That made Rory's skin crawl. Listening to his mother talk about love and sacrifice and then talk about how little she believed in Dean. "I'm sure for you it did," Rory said, and she didn't hide the bitterness in her voice.

Nor did May miss it. She pursed her lips. "You don't know everything, dear," she said. "It was you, you know. That started this. How my son, my confident, beautiful boy, simply trailed after you, I never understood. And then to watch you lead him on and let him go like an old toy--well, that was hard to swallow. So I'm not the only one who needs to sit back and think about how I've treated Dean."

The worst part was, the really awful part was, that she was right. May Forester was right.

Rory would never live this down. Not that she was going to tell anyone about it ever, but even in her own mind, she'd never live this down.

"We all use people the way we need to," May said. "It's not pretty, but it's true. Perhaps you and I are not all that different in the end." She paused and smiled, and Rory nearly shuddered, because it was a real smile. "Scary, thought, isn't it?"

Downright horrifying. And, she was right again. All that Rory had hated May for--for putting Dean in a box, for all her expectations, for the way she took him for granted, used him--Rory had done the same. She'd done the same and expected him to come running back to her. At least May had the mother card to play--pushing a child out of your body sort of gave you a certain in that ex-girlfriends didn't apparently have.

May's fingers touched lightly on her arm. "I never liked you for what you did to Dean. But I'm pretty sure I know why you stayed, even if no one else does. So, maybe people can change."

All of that was still made perfect sense but hearing it from May--May Forester, Mrs. Forester, Dean’s mother--was leaving Rory a little gob-smacked. At her own party, no less.

“Congratulations, dear,” May said, moving past Rory. “I’m confident that you’ll make the best of it.”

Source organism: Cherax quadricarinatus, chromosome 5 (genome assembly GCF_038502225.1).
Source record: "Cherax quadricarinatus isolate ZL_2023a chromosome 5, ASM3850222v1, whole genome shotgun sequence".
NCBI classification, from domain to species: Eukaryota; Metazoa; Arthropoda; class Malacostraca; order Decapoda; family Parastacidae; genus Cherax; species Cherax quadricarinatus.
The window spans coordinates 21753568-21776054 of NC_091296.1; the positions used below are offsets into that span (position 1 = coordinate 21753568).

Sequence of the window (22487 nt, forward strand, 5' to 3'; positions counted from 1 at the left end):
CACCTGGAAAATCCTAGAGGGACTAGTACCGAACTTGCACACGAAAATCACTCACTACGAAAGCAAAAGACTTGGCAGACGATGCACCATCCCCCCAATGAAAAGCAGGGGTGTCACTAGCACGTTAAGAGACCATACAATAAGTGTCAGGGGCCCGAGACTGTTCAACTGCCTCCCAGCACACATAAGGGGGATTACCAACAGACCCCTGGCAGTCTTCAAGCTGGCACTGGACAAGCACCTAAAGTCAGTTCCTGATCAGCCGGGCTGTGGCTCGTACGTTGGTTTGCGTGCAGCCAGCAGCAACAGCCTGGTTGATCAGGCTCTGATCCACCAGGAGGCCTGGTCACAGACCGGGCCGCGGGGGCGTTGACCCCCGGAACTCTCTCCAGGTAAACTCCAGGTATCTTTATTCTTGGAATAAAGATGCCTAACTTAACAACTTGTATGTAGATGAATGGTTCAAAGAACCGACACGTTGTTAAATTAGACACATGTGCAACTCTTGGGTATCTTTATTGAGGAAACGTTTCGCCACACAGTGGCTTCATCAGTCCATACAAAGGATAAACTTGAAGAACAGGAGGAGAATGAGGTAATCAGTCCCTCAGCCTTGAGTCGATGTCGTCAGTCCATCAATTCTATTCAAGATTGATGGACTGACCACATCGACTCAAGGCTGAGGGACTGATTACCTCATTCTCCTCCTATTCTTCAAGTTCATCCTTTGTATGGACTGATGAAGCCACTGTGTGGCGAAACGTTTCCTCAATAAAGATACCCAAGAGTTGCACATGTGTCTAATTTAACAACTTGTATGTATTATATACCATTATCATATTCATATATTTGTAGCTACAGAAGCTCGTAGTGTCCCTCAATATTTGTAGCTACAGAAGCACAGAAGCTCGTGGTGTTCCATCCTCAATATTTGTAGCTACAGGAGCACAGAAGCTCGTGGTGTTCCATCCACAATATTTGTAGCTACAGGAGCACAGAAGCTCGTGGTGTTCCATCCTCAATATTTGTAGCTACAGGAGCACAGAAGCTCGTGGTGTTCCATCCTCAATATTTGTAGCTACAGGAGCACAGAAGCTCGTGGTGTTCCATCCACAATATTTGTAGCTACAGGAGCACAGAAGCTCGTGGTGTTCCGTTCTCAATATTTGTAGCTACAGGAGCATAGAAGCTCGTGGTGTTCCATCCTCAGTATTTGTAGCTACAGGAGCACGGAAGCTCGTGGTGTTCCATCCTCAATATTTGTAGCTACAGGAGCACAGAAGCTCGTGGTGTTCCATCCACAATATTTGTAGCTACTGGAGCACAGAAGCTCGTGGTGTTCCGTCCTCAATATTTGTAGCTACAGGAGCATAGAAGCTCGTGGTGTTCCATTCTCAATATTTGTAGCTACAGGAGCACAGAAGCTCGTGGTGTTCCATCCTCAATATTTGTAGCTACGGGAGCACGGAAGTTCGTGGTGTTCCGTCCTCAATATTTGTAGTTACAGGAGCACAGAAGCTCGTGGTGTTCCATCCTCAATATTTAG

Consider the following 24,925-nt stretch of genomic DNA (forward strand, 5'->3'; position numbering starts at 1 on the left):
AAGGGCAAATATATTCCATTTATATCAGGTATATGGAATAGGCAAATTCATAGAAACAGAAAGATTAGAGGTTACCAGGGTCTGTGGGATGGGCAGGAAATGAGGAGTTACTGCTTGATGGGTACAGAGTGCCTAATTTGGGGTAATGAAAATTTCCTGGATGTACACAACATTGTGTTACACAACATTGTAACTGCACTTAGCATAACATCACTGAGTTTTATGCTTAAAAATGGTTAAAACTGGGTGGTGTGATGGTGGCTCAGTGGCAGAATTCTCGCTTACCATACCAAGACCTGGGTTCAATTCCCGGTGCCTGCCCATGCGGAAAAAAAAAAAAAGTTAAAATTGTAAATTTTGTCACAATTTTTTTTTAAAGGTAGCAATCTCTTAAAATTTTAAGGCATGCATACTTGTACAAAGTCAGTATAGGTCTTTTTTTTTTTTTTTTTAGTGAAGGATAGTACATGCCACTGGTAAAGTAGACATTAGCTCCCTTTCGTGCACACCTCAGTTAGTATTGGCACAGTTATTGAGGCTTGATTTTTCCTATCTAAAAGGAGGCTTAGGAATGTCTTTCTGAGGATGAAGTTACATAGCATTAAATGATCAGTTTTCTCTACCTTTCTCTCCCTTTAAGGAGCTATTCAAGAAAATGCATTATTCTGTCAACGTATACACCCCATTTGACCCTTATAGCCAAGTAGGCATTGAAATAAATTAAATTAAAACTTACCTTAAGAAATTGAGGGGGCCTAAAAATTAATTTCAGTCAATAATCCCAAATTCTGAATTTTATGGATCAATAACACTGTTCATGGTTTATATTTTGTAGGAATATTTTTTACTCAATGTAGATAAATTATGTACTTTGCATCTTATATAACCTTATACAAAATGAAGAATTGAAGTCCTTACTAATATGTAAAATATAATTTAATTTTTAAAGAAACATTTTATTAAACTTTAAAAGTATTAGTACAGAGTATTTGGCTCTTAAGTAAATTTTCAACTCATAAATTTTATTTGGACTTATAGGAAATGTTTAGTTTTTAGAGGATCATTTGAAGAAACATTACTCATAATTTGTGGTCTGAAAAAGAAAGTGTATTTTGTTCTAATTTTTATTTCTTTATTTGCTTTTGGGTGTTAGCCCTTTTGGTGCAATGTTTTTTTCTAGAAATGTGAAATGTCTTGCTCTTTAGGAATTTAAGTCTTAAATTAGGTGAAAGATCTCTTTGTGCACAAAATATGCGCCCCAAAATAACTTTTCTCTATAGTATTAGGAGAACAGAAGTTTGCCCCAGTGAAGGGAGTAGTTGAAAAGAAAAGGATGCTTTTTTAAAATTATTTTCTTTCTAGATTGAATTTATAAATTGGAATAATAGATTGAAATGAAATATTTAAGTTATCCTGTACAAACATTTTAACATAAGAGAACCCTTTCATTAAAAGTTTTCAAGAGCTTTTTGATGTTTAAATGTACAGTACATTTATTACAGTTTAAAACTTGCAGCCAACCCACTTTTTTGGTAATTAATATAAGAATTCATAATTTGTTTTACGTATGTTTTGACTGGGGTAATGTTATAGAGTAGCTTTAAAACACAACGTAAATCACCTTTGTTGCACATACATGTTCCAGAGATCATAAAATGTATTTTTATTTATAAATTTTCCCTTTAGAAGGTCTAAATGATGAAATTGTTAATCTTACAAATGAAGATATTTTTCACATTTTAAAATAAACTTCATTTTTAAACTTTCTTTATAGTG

The only thing Rory could think to say was “Thanks,” which she did and it sounded rather pathetic, a little ridiculous and completely not enough. But this was like hell freezing over, the Cubs winning the World Series, and every other cliche impossibility Rory couldn’t quite bring herself to remember at the moment.

"Oh, and Rory," May said, turning around. "Just so you know, I quit my job completely so I can spend more time at the store. You know, to help Dean out so he could have a little more time off. So he could take more breaks and whatnot. To do, well...anything." She shrugged suggestively. "Just so you know."

Just so she knew. Just so Rory knew that Dean had more free time. That Dean was available. That Dean's mother approved.
She'd never seen that one coming.

Wonders never ceased. At least, that was something she could hope for.

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Comments

Posted by: Dani (pinkphoenix1985)
Posted at: November 14th, 2009 03:21 pm (UTC)

wow! May isn't as self centred as she appeared!

great part!

Posted by: do i dare or do i dare? (faye_dartmouth)
Posted at: November 17th, 2009 07:29 pm (UTC)
walking

It was an unexpected turn for May but I rather liked it.

Thanks!

Posted by: ChristianGateFan (cgf_kat)
Posted at: November 18th, 2009 01:33 am (UTC)

Holy frell on a stick. I didn't see that coming, either. Though I suppose that was the point. :P Loved the party; it was quite amusing, if I do say so myself, lol. And Nancy! Well, that was fun. I'd say I can't wait for more, but the next chapter's already here. I'm off to read it!

Sorry it took me so long! I got interrupted in the middle of reading this Friday, and never got a chance to finish.